Scallop Squash, Patty Pan Squash, Summer Squash 'Early White Bush Scallop'

Cucurbita pepo

Family: Cucurbitaceae (koo-ker-bih-TAY-see-ee) (Info)
Genus: Cucurbita (koo-KER-bih-ta) (Info)
Species: pepo (PEP-oh) (Info)
Cultivar: Early White Bush Scallop
Additional cultivar information:(aka Farr's Benning White Bush)
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Scallop (summer)


18-24 in. (45-60 cm)


24-36 in. (60-90 cm)

Days to Maturity:

41 to 50 days

Mature Skin Color:



Less than 1 pound (0.5 kg)



Disease Resistance:

Unknown - Tell us

Seed Type:

Open Pollinated

Other details:

Unknown - Tell us

Soil pH requirements:

5.6 to 6.0 (acidic)

6.1 to 6.5 (mildly acidic)

6.6 to 7.5 (neutral)

Propagation Methods:

From seed; direct sow after last frost

Seed Collecting:

Allow unblemished fruit to ripen; clean and dry seeds

Foliage Color:

Unknown - Tell us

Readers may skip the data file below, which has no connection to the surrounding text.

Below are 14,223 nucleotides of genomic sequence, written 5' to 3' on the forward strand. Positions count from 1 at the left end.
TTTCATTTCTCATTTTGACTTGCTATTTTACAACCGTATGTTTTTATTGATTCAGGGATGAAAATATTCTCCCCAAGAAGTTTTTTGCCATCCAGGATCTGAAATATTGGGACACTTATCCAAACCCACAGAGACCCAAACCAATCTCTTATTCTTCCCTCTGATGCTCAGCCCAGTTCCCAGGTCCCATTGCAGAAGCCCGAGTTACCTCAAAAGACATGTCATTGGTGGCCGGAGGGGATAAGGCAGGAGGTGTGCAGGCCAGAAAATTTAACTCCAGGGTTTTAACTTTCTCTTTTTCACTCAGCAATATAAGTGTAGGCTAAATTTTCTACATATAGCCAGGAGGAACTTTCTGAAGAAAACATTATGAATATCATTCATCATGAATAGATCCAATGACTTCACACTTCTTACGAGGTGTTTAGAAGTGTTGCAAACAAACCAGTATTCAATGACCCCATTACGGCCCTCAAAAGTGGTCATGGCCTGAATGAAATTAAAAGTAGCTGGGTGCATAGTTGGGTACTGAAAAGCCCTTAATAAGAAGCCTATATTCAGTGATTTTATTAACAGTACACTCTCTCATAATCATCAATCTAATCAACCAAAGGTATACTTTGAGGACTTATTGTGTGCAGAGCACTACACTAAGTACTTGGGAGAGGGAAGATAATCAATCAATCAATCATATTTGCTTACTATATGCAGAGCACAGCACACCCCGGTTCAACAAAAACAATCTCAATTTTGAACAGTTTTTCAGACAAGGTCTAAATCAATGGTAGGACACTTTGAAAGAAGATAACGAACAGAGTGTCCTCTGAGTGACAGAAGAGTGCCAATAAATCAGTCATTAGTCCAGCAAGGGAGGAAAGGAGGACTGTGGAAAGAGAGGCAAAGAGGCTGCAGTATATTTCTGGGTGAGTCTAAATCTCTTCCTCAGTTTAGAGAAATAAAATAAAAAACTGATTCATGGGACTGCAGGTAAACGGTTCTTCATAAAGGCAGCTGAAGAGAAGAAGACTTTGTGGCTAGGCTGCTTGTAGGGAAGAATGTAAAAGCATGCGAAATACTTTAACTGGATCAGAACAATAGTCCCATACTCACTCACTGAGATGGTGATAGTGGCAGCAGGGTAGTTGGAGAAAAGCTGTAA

Bloom Characteristics:

This plant is attractive to bees, butterflies and/or birds

Water Requirements:

Average Water Needs; Water regularly; do not overwater

Where to Grow:

Unknown - Tell us


This plant has been said to grow in the following regions:

Lawndale, California

Los Angeles, California

Atlanta, Georgia

Gardeners' Notes:


On Jun 3, 2012, sioushi from Atlanta, GA wrote:

In my Atlanta garden, these grew easily from seed and formed sturdy bush-type vines that were the advertised 24" tall and 36-40" long. Steady stream of squash, with four or five on the plant at a time. Flavor-wise I find I prefer the yellow scallop squash, but these were very good picked at 4", sliced, and sauteed with a little fresh thyme. Big leaves seemed relatively untroubled by pests. I had the standard single squash borer but this plant made rootlets and kept producing. Seed was "Early White Bush Scallop" from Southern Exposure Seed Exchange.


On Aug 20, 2010, ahaddock from Thousand Oaks, CA wrote:

These pattypans are delicious - when little they are wonderful sauteed in olive oil, and add a very generous handful of fresh herbs - I really like basil and mint, and I bet tarragon would be good. When they get big, they are great pureed and made into a squash soup. The plant itself is very prolific - but (for us at least) it was a steady stream of squash and not overwhelming all at once.